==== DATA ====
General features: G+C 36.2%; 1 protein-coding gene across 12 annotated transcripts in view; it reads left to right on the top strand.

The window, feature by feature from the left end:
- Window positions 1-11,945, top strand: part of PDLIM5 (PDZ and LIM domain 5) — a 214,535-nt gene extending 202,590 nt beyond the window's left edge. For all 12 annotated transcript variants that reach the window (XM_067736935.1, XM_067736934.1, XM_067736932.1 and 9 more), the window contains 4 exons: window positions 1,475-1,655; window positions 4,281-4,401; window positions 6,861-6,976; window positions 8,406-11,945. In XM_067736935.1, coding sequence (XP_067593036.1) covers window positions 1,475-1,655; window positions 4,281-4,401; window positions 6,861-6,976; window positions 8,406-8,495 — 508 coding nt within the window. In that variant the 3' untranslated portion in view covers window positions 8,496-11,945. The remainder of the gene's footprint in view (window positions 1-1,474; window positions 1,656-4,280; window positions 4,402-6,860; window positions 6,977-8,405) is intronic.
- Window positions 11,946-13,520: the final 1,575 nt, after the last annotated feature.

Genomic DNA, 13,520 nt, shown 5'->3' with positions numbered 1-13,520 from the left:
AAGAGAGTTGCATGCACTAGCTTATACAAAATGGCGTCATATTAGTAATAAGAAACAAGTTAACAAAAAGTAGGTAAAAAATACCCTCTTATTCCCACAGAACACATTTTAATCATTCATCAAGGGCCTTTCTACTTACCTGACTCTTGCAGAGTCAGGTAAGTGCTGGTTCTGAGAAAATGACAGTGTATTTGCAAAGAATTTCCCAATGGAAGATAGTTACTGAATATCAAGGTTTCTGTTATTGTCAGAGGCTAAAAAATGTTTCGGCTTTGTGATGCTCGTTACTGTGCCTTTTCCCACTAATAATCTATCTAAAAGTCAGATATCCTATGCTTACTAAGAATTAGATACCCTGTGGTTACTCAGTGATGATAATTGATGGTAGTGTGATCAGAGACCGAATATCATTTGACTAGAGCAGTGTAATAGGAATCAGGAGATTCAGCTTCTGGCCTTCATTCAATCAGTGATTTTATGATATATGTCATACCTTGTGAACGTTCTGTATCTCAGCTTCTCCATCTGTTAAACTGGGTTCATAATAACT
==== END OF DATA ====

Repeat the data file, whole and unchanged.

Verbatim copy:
General features: G+C 36.2%; 1 protein-coding gene across 12 annotated transcripts in view; it reads left to right on the top strand.

The window, feature by feature from the left end:
- Window positions 1-11,945, top strand: part of PDLIM5 (PDZ and LIM domain 5) — a 214,535-nt gene extending 202,590 nt beyond the window's left edge. For all 12 annotated transcript variants that reach the window (XM_067736935.1, XM_067736934.1, XM_067736932.1 and 9 more), the window contains 4 exons: window positions 1,475-1,655; window positions 4,281-4,401; window positions 6,861-6,976; window positions 8,406-11,945. In XM_067736935.1, coding sequence (XP_067593036.1) covers window positions 1,475-1,655; window positions 4,281-4,401; window positions 6,861-6,976; window positions 8,406-8,495 — 508 coding nt within the window. In that variant the 3' untranslated portion in view covers window positions 8,496-11,945. The remainder of the gene's footprint in view (window positions 1-1,474; window positions 1,656-4,280; window positions 4,402-6,860; window positions 6,977-8,405) is intronic.
- Window positions 11,946-13,520: the final 1,575 nt, after the last annotated feature.

Genomic DNA, 13,520 nt, shown 5'->3' with positions numbered 1-13,520 from the left:
AAGAGAGTTGCATGCACTAGCTTATACAAAATGGCGTCATATTAGTAATAAGAAACAAGTTAACAAAAAGTAGGTAAAAAATACCCTCTTATTCCCACAGAACACATTTTAATCATTCATCAAGGGCCTTTCTACTTACCTGACTCTTGCAGAGTCAGGTAAGTGCTGGTTCTGAGAAAATGACAGTGTATTTGCAAAGAATTTCCCAATGGAAGATAGTTACTGAATATCAAGGTTTCTGTTATTGTCAGAGGCTAAAAAATGTTTCGGCTTTGTGATGCTCGTTACTGTGCCTTTTCCCACTAATAATCTATCTAAAAGTCAGATATCCTATGCTTACTAAGAATTAGATACCCTGTGGTTACTCAGTGATGATAATTGATGGTAGTGTGATCAGAGACCGAATATCATTTGACTAGAGCAGTGTAATAGGAATCAGGAGATTCAGCTTCTGGCCTTCATTCAATCAGTGATTTTATGATATATGTCATACCTTGTGAACGTTCTGTATCTCAGCTTCTCCATCTGTTAAACTGGGTTCATAATAACT